Roberlyn Searcy didn't just leave high school. She isn't experiencing dorm life and bad cafeteria food. After raising four sons, 52-year-old Searcy is enrolled at Mississippi College in the Accelerated Degree Program. Though she already puts in around 60 hours a week at Eaton Aerospace, where she is an account manager, Searcy integrates her studies at MC because she has always wanted to complete her degree. "This is something that's just for me," she says.
The business administration major wants to eventually teach college students—after she retires from Eaton. Waiting to earn her degree isn't something she regrets, though. "I wanted to be involved in my kids' activities," she explains. "I made a conscious decision to wait."
Because Eaton offers its employees full-paid tuition for any bachelor's degree, going to school while working has its benefits. "It's been a great experience," she says of her time at MC. "The staff and the classes are so great." Funny, that's what the staff says about Roberlyn, too.
Amanda Long, 20, may be the only student at Belhaven who actually likes community bathrooms. But the junior English major sees them as she sees anything else—a chance to share her love for Christ and people. She is a resident assistant in the freshman dorms, so spending time with new students is a perfect complement to her ministry. "You have a chance to get to know students on a different level," she explains. "It's a way for me to love them, to show them Christ. It's a ministry."
Her dedication to ministry also manifests itself in her minor—Christian ministry. Though spending her downtime with her freshmen residents is fun, her favorite thing about Belhaven is its commitment to a Christian doctrine and also to diversity. Long is the daughter of missionaries, and she grew up in Portugal. Meeting different types of people is important to her, and because Belhaven boasts curriculums in all five of the major arts, it is her ideal school. It doesn't hurt, either, that her parents are only a car ride away in Clinton. She is active at school—cheerleading, fellowshipping and planning everything from dances to comedy nights through the school's Activities Team.
Marion Harper, 19, is a remarkable example of achievement among today's youth. She was the 2004 valedictorian of Lanier High School and is now making great strides at Jackson State University. With a major in biology and an emphasis in physical therapy, she still finds time for what separates her from the majority—her steadfast spirituality. "A person's success is based on the place they put God in their life," she says.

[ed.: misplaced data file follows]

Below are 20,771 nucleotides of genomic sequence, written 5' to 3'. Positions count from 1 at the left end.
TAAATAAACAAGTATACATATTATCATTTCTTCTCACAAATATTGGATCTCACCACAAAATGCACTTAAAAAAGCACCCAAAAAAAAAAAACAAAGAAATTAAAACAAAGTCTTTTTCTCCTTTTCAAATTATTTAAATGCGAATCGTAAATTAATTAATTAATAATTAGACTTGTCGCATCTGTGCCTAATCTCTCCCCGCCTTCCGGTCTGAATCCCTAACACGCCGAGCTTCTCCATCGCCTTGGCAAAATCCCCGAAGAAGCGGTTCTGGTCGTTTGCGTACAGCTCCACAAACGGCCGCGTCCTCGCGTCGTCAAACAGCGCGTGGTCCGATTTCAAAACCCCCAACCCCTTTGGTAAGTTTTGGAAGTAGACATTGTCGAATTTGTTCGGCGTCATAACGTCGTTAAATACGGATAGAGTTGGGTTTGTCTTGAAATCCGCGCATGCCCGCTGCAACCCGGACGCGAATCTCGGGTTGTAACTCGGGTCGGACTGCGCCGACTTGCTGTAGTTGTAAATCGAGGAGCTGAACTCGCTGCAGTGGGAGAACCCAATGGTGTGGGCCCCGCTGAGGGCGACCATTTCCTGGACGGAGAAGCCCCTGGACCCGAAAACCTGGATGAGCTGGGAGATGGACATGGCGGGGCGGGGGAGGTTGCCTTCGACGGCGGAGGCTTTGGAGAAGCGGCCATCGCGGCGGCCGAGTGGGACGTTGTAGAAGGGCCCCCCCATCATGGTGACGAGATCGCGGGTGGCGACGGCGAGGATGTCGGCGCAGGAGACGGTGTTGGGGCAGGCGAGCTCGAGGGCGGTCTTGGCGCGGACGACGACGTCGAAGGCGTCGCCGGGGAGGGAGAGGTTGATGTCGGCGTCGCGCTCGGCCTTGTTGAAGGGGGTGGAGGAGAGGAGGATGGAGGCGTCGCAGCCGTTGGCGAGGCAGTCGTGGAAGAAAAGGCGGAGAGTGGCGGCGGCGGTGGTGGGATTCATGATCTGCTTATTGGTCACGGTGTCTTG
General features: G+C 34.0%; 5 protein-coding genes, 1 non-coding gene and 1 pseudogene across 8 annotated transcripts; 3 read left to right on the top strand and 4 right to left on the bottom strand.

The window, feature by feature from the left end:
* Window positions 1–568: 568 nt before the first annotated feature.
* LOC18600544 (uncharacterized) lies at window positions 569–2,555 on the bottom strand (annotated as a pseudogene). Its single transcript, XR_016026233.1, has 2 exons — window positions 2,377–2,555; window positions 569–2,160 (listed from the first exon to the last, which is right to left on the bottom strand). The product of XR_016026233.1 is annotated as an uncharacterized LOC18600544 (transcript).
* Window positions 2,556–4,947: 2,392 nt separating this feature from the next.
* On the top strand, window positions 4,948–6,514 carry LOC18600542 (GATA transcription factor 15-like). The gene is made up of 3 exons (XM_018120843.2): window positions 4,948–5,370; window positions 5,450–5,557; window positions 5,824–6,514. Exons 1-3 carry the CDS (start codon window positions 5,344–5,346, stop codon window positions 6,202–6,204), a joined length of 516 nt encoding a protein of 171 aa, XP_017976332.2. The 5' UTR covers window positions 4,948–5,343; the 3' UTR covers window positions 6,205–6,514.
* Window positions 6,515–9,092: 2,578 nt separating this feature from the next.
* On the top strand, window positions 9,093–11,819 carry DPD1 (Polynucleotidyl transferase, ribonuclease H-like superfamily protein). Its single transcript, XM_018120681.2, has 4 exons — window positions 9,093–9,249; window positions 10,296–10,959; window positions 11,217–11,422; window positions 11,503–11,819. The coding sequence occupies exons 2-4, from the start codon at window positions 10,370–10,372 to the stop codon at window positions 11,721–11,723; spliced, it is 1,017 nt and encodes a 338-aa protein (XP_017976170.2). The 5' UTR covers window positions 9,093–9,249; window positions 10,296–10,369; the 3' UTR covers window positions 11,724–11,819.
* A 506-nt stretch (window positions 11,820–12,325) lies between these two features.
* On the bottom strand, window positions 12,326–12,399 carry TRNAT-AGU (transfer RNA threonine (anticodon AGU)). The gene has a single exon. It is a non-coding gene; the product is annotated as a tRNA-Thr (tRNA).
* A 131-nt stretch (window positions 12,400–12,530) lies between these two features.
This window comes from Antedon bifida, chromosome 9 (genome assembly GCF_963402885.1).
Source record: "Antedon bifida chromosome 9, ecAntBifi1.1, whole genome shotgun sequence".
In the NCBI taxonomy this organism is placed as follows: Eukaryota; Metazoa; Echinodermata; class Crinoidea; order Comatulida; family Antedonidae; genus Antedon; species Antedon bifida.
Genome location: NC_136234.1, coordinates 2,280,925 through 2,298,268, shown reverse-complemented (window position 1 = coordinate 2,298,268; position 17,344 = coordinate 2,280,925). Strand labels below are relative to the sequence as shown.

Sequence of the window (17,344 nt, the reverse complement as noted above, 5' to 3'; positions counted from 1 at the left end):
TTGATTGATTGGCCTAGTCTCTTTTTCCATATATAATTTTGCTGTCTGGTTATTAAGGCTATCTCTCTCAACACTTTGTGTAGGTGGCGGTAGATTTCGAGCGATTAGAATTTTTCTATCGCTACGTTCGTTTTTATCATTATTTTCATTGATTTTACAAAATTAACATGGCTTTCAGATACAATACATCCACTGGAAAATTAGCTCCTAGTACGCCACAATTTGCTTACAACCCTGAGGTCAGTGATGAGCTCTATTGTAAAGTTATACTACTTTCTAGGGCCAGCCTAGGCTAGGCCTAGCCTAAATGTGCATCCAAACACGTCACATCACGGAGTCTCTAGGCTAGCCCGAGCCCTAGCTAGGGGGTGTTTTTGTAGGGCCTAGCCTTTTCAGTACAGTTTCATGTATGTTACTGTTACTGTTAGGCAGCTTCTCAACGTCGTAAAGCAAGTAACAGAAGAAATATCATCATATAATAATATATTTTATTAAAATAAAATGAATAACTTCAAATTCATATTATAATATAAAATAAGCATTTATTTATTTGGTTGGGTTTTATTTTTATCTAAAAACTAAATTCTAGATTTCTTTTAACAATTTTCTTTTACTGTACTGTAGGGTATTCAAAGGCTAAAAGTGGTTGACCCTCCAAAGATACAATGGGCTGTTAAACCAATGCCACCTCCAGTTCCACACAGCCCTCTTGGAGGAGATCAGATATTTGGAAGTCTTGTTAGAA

Along with writing poetry, reading and spending time with family and friends, Harper stays focused by keeping busy. In high school she was the yearbook editor, a member of the Not Here Club, the Partnership for a Healthy Mississippi, and the Spanish honor society among her ministry as one of Jehovah's Witnesses.
As a sophomore at JSU, she is a member of the Honors College, the Pre-Health Society and member of Research Initiative for Scientific Enhancement, where she participates daily in breast cancer research. After JSU, she hopes to go on to UMC. where she can acquire her doctorate in physical therapy. Bringing it all back to the cornerstone of her success she relates: "There will be challenges, but what keeps me motivated is my relationship with God."
Laquanta Murray, 21, is a senior psychology major at Tougaloo College. School is important to her, but what she really focuses on is lending a hand to people. The Crystal Springs native is president of Alpha Kappa Alpha—an organization that helps out with a lot of community service. She's also involved with the Boys and Girls' Club. When she's back home in Crystal Springs, she helps with the youth groups. But for now, Jackson is exactly where she wants to be. "I am fond of Jackson," she says. "It's not too country or too city."
Just one conversation with Zack Oines, 18, is encouraging. Originally from Zachery, La., the Belhaven sophomore spent his younger years in home-schooling, where he learned to be self-motivated. "It helped me to develop a routine, as opposed to normal schooling where teachers are always on your back," he says. "I had to motivate myself."
Along with being a very active member of the church, Oines spends a lot of time contributing to various community activities, at home and at Belhaven. He is in the Reformed University Fellowship, were students discuss the challenges of Christian life around Belhaven. He is also a member of the golf team. So what brought Oines to Belhaven College? "The joy, vision, and Christian atmosphere of Belhaven, and most definitely the diversity," he says. "I just couldn't imagine myself being in a limited environment."
With a major in biology, he hopes to enter the field of dentistry. But dentistry is only a means for his primary goal in life—to share the ministry in the form of missionary work.